The other day I had a presentation on Kanban in my company and during Q&A session we were going through the case of one of our teams which, among other problems, has to deal with a few people playing concurrently the role of product owner.
It wasn’t much later when I read Johanna Rothman’s post touching the very same subject. Johanna shares some advice how to deal with environment where there are more product owners than teams.
Smaller teams, shorter iterations and smaller stories, which Johanna prescribes, are all means to the same end: avoid having multiple product owners working with a team and with a product.
Having multiple product owners for a single team and/or single product is just a bad idea. Why? I’ll answer with another question: what do product owners (or product managers – I don’t really give a damn about titles) do all the time? At least when they don’t drink coffee? Well, they make decision about their products. This is important but that can be done in “never-never” iteration. This is urgent but that can wait until the weather in Seattle is better. This is a top priority right now but that should be on the top of the Bottom 100 list (if there was such thing anyway).
Basically it is product owner who tells the team what they should work on right now (even if it doesn’t happen in such a direct way).
Now, imagine there are a couple of these priority-setters around. And they differ on most decisions. Anyway if they agreed on everything one would be um… redundant. Which one is the one the team should follow? Now imagine there are three or four of them and they are randomly landing on team meetings throwing their ideas at developers expecting to see working results right after this iteration. Now imagine one of them is C-level exec. Man, that sucks, doesn’t it?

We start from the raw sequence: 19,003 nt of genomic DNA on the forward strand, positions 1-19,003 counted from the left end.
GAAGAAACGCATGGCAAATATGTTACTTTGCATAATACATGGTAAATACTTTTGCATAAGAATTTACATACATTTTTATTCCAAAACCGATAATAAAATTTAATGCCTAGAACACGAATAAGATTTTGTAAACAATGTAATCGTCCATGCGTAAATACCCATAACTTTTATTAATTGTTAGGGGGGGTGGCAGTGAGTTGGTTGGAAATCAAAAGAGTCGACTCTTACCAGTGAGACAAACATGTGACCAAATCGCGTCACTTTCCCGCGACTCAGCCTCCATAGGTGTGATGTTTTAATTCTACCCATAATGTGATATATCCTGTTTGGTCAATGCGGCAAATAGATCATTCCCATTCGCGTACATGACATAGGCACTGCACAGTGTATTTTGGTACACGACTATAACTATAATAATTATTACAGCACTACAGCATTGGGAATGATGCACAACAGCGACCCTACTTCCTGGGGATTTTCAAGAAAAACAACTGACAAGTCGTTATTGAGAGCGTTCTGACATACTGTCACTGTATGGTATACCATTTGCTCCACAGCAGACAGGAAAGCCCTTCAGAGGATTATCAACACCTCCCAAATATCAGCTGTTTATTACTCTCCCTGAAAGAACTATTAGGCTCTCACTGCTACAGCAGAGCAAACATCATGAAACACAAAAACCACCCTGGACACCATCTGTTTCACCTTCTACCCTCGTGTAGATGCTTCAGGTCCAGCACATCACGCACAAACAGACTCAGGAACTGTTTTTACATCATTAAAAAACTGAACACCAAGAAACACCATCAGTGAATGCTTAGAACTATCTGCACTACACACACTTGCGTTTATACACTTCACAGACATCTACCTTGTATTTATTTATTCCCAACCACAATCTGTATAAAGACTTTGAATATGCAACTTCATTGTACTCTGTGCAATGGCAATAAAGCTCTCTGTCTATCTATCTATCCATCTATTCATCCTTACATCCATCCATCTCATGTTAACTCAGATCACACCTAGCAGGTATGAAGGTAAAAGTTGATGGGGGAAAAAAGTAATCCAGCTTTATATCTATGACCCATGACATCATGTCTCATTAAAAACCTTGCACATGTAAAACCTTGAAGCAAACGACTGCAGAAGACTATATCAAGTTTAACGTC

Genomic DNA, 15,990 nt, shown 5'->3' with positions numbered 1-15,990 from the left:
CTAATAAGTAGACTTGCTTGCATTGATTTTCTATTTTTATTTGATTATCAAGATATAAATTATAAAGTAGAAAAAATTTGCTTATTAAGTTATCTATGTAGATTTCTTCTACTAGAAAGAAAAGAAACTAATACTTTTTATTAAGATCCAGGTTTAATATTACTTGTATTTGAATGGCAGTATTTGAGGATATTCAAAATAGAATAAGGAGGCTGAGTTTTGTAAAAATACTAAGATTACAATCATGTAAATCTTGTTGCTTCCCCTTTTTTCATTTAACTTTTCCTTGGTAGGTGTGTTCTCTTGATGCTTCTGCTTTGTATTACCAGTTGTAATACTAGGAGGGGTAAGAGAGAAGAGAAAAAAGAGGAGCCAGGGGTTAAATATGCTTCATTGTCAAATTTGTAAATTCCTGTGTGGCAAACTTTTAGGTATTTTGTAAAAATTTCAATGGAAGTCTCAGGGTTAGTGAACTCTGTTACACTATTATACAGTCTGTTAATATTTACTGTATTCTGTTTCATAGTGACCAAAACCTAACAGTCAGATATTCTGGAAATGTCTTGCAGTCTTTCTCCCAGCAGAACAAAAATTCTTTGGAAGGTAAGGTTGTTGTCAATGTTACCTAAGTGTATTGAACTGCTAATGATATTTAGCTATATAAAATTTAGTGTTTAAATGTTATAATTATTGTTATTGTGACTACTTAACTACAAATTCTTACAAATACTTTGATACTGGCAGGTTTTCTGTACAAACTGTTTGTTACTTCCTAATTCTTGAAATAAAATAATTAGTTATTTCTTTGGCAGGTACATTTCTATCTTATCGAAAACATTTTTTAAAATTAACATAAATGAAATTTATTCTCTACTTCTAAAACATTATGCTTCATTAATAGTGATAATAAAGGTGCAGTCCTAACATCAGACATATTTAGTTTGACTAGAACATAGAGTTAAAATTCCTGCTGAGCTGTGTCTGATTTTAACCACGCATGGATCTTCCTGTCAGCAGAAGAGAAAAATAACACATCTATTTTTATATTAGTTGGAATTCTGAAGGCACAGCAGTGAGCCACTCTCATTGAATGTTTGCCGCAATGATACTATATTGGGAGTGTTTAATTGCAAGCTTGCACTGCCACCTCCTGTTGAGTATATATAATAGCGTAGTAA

That’s the basic problem when you introduce more than a single person responsible for setting general priorities for a group. When it happens so, you likely need some kind of an arbiter to enforce consensus when decision-makers around can’t find one by themselves. And the guy becomes a kind of Uber Product Owner who does the same job as simple product owner but on a higher level – deciding which product/project gets highest priority at the moment and overriding decisions of plain product owners when necessary.
Another approach which can solve the problem is splitting product and/or team until you can end up with a few pretty independent streams of work and a single priority setter for each stream. This way each group works on their small chunk of work while you keep your finger crossed to avoid having too many integration issues.
Actually both approaches are two different implementations of the same basic concept. There should be a single product owner/product manager per team and per (part of) product. That’s because having multiple product owners is just a bad idea.